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25 MHz clock continuous-variable quantum key distribution system over 50 km fiber channel.

Wang C, Huang D, Huang P, Lin D, Peng J, Zeng G - Sci Rep (2015)

Bottom Line: In this paper, a practical continuous-variable quantum key distribution system is developed and it runs in the real-world conditions with 25 MHz clock rate.Practically, our system is tested for more than 12 hours with a final secret key rate of 52 kbps over 50 km transmission distance, which is the highest rate so far in such distance.Our system may pave the road for practical broadband secure quantum communication with continuous variables in the commercial conditions.

View Article: PubMed Central - PubMed

Affiliation: State Key Laboratory of Advanced Optical Communication Systems and Networks, Shanghai Key Laboratory on Navigation and Location-based Service, and Center of Quantum Information Sensing and Processing, Shanghai Jiao Tong University, Shanghai 200240, China.

ABSTRACT
In this paper, a practical continuous-variable quantum key distribution system is developed and it runs in the real-world conditions with 25 MHz clock rate. To reach high-rate, we have employed a homodyne detector with maximal bandwidth to 300 MHz and an optimal high-efficiency error reconciliation algorithm with processing speed up to 25 Mbps. To optimize the stability of the system, several key techniques are developed, which include a novel phase compensation algorithm, a polarization feedback algorithm, and related stability method on the modulators. Practically, our system is tested for more than 12 hours with a final secret key rate of 52 kbps over 50 km transmission distance, which is the highest rate so far in such distance. Our system may pave the road for practical broadband secure quantum communication with continuous variables in the commercial conditions.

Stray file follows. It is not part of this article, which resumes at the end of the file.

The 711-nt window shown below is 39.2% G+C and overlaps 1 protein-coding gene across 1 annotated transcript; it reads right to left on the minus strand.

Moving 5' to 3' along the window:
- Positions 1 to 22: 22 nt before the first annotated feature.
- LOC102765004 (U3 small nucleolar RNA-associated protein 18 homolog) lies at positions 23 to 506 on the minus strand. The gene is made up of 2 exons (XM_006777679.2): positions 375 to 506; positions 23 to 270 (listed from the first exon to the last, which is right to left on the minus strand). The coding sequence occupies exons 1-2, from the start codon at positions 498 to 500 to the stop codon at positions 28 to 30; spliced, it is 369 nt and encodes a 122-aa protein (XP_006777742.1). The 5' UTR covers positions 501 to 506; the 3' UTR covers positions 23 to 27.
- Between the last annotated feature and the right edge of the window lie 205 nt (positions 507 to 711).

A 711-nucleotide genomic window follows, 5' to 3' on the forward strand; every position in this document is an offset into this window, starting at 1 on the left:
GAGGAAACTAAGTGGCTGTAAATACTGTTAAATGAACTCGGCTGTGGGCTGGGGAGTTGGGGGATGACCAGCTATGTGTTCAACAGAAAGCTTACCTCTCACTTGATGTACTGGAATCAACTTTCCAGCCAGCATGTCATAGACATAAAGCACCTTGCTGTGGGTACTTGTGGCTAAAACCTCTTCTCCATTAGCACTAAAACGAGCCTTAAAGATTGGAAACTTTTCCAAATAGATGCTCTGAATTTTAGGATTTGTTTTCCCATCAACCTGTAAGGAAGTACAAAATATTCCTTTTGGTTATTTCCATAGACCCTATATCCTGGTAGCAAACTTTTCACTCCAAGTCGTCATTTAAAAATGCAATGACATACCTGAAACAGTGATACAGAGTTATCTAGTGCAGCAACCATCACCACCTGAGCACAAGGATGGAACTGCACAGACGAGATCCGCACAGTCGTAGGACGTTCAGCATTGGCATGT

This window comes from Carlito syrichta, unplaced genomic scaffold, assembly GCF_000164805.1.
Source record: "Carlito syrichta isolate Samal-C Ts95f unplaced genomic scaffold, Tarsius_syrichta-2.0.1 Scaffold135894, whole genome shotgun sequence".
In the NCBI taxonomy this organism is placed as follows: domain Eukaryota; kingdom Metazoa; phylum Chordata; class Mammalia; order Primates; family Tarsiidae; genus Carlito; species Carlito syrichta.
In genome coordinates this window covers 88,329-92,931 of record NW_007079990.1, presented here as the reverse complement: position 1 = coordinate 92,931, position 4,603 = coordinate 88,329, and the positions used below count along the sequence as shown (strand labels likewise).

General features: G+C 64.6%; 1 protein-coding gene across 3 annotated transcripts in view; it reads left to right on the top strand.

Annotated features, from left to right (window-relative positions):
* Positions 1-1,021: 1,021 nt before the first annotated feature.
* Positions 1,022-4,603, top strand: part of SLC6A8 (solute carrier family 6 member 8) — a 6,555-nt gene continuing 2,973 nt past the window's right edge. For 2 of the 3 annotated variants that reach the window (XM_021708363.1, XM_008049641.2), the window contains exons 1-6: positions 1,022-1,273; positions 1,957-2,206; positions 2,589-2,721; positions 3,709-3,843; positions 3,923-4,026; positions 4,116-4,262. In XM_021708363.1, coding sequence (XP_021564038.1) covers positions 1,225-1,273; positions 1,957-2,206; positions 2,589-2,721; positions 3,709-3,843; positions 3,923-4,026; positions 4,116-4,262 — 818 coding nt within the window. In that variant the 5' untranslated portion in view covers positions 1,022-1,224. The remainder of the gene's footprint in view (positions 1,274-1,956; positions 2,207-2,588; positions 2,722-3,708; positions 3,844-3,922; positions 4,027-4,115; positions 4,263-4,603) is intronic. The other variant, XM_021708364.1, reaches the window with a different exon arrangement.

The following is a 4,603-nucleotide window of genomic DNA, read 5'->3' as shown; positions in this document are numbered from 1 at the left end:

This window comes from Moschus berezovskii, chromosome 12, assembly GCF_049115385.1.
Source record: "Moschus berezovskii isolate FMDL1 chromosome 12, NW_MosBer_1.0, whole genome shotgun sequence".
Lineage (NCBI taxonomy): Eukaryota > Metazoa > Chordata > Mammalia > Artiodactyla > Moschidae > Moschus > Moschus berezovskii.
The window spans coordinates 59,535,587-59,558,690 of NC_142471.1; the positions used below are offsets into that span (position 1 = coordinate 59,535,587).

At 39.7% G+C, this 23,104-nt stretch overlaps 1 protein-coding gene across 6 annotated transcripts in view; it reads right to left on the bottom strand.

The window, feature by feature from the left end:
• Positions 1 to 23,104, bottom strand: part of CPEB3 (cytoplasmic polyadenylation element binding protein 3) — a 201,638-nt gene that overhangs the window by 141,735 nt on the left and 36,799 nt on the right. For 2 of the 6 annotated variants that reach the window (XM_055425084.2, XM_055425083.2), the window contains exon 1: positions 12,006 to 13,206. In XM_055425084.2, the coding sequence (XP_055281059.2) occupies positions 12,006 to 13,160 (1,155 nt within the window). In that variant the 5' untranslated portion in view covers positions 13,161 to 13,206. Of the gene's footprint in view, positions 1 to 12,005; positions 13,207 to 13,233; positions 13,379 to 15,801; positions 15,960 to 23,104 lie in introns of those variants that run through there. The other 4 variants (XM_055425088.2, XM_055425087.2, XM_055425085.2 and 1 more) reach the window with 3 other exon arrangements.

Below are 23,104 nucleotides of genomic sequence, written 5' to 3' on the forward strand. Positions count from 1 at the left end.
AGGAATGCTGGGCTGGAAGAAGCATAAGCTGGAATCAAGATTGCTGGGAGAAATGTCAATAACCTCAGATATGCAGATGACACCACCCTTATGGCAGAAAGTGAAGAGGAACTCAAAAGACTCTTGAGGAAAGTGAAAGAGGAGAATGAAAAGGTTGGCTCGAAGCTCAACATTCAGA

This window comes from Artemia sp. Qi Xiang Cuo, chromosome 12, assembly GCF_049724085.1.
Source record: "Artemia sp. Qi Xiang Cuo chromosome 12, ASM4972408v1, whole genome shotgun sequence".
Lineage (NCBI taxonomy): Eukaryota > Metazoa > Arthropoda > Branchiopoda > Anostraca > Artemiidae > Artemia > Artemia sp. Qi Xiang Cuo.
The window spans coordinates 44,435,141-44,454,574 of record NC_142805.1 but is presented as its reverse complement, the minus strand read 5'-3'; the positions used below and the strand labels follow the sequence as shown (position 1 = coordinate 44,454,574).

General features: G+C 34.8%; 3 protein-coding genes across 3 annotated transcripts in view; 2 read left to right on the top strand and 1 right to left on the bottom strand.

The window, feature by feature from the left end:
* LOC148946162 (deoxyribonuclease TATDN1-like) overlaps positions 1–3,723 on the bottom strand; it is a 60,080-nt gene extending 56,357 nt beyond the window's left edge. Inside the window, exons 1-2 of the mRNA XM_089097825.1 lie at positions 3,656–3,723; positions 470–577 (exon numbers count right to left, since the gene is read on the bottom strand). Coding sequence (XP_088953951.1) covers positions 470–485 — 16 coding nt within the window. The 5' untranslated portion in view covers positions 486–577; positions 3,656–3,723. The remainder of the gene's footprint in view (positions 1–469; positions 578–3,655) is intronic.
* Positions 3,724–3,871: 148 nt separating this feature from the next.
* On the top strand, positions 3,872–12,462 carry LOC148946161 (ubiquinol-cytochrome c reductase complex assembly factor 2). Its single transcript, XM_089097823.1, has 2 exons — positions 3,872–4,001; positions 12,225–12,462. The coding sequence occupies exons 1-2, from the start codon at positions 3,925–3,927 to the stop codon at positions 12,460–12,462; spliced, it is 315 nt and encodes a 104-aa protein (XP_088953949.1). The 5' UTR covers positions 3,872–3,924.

No MeSH data available.


Related in: MedlinePlus

Diagram of the phase compensation with SNR = 0.9.The red points indicate the transmitted data at Alice’s side, and the blue points indicate the received data at Bob’s side. (a) The uncompensated waveform, (b) The compensated waveform.
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f2: Diagram of the phase compensation with SNR = 0.9.The red points indicate the transmitted data at Alice’s side, and the blue points indicate the received data at Bob’s side. (a) The uncompensated waveform, (b) The compensated waveform.

Mentions: Now we consider the phase drift in the CVQKD system, which is inevitable due to variation of temperature and vibrations in the environment. The phase shifts may lead to low probability of error correction. Since the reconciliation algorithm could recover only the original signal from the signal which overlaid by addictive white Gaussian noise (AWGN), the phase shifts will hinder the data reconciliation process, resulting in secret key rate. To overcome the phase drift in low signal-to-noise ratio condition, we propose a simple phase compensation algorithm to estimate the value of phase drift (see Methods). Making use of this algorithm, the continuous variables shared by Alice and Bob have few discrepancies on phase and linear scale. The main difference, which can be solved by reconciliation, is that Bob’s data is overlaid by AWGN. We test the phase compensation in practice, the results are shown in Fig. 2. The precision can reach 0.1° for each frame, which quite eliminates the excess noise from phase shift.